At the front of the YA title, A Map of Leaves by Yarrow Townsend (published by Chicken House) is a delightful map, with places like Roaring Weir and Dead Elm Strand. The inclusion of a map often promises an adventurous journey and that is the case here.
We soon meet twelve-year-old Orla Carson, and her horse Captain, but already we are launched into a world where the interconnectedness of humans and nature, especially plants, is clear. Orla was introduced to the magic of the plant world by her mother who passed on a deep understanding of the properties, uses and unique qualities of the plants in their garden and beyond. Orla lives alone now and magically; plants speak to her. She is using different plants to treat Captain’s hoof.
Avoiding spoilers here. Changes lead to Orla’s way of life being threatened and with fierce independence and bravery she sets out to discover what disease is damaging the plants. The problem has also led to people getting sick and dying so the stakes are high.
On her travels Orla meets Idris and Ariana, who work to help her overcome some of the difficulties, at times despite Orla’s impatience and drive to correct the wrong impression many have of her mother, who also tried to counter the threat to the plants and villagers. The map is brought into good use as the journey takes Orla far up river and into areas she does not remember ever having been before. On the journey she gets to know Haulers, who she was rightly suspicious of, and she works against the interests of the Warden. She finds more about her mother’s efforts to find solutions.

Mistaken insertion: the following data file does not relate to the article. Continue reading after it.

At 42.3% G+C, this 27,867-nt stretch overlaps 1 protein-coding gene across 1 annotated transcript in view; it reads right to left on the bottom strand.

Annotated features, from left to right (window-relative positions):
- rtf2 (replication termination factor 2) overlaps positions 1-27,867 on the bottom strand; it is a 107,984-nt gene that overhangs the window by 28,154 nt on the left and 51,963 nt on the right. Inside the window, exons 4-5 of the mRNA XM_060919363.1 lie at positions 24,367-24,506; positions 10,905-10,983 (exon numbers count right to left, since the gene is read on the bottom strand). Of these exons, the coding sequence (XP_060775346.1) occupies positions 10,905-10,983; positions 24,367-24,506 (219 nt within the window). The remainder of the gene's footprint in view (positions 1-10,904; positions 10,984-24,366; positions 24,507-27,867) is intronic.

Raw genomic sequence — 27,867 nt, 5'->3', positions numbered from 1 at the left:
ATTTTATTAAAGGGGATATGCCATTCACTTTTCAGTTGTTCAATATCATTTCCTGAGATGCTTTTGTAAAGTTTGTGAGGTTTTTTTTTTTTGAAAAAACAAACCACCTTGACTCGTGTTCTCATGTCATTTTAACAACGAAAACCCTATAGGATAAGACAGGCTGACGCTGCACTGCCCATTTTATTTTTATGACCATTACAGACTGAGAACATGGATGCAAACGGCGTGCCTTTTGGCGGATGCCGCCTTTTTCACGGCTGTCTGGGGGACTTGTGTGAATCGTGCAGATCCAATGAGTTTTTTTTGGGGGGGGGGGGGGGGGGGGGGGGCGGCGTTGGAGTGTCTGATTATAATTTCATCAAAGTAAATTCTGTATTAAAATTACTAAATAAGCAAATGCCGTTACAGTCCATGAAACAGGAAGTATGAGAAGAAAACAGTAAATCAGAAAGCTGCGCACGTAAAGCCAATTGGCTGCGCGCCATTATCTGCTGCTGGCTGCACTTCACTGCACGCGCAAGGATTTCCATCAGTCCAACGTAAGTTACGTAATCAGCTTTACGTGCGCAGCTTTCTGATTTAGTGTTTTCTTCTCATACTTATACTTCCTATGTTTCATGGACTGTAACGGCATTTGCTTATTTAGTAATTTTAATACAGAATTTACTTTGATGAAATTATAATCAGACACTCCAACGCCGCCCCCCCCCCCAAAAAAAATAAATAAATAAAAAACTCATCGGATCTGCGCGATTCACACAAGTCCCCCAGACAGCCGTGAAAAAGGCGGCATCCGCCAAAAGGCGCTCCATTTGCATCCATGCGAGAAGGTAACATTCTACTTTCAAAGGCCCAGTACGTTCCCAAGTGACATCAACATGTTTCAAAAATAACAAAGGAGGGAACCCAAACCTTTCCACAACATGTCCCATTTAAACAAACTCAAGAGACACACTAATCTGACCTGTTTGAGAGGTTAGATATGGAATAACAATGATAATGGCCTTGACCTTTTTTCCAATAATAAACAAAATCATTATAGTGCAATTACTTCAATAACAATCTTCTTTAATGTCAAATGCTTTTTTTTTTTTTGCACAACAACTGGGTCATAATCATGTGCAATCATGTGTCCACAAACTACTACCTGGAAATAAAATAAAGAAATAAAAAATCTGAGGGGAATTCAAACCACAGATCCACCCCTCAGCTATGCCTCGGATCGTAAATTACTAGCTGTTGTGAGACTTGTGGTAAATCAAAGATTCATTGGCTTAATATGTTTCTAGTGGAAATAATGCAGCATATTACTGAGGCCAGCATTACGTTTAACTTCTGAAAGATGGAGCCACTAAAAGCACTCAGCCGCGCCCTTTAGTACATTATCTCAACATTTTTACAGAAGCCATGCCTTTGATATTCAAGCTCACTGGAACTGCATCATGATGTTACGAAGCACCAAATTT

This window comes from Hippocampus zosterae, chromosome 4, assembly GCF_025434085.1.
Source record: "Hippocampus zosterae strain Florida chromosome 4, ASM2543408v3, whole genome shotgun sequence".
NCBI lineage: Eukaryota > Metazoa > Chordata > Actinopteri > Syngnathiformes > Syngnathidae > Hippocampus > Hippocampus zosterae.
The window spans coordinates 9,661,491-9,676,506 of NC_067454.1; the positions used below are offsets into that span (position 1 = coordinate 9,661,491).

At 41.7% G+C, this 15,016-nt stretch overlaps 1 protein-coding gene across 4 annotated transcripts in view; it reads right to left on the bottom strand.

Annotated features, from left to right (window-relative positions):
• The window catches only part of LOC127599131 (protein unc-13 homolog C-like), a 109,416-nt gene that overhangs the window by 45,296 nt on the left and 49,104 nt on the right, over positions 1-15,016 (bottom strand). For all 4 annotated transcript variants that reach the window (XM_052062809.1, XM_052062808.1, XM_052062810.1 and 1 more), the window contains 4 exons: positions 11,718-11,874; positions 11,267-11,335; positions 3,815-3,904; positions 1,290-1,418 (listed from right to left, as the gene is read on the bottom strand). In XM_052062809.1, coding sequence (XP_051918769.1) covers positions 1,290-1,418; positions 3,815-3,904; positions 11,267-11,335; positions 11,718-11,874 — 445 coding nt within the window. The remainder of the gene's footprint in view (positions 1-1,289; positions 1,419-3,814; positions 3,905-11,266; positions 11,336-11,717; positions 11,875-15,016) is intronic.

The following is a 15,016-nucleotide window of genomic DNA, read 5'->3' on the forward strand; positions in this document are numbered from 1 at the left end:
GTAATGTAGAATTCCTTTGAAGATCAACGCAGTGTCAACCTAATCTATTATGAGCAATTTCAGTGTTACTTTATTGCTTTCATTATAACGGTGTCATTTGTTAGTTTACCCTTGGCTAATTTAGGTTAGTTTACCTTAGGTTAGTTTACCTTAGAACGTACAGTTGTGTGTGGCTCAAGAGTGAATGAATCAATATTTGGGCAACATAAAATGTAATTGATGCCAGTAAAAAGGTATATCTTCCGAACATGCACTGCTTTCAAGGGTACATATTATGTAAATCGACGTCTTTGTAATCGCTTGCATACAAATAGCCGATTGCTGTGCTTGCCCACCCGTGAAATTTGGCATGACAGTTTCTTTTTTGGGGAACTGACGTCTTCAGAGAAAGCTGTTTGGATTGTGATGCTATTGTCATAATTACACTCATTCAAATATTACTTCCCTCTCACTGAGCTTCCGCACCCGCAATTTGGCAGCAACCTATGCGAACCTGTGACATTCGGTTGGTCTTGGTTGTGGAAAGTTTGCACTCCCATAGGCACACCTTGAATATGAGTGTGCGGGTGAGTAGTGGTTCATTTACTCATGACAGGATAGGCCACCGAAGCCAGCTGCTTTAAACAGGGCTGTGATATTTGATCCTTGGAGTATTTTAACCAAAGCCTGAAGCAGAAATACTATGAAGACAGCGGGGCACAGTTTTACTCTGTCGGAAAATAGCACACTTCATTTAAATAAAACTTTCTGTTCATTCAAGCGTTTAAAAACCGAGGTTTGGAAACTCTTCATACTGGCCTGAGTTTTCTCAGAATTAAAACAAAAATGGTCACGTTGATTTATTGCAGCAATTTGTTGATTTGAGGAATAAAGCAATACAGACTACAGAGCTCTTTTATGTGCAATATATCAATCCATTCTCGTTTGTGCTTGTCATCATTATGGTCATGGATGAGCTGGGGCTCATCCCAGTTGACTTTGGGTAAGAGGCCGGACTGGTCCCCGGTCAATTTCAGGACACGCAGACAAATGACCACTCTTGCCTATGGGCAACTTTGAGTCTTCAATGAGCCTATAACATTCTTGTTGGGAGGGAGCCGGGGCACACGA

A well-paced and exciting tale, this book is a joy. Inventively told in chapters which each begin with a description of a plant that has significance within the chapter. The language choice is fresh with well-observed descriptions of plants within their settings, including gardens, fields, dark forests, fast-flowing rivers and underwater. To give you a flavour here is a quote:
‘Some had leaves that curled and twisted against the glass. Others draped strings of red berries like jewels from hidden vines. Flowers like angels’ trumpets gathered high in the rafters, while creeping roots ran down like claws into the earth.’
— Yarrow Townsend, The Map of Leaves
The themes are of friendship and courage, with a strong appreciation of the importance of valuing and nurturing the environment. The story also shows how different characters can work for a common good, even when their goals do not completely align.
A page-turner of a tale with well-crafted characters and beautiful illustrations. It is hard to believe this is Yarrow Townsend’s debut, certainly an author to follow, whether the next book has a map at the front or not.
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Thank you for your lovely words, Jill. I’m very glad you enjoyed the adventure – and the map!
So pleased you and Rachel made the Branford Boase Award longlist for the outstanding debut novel for children.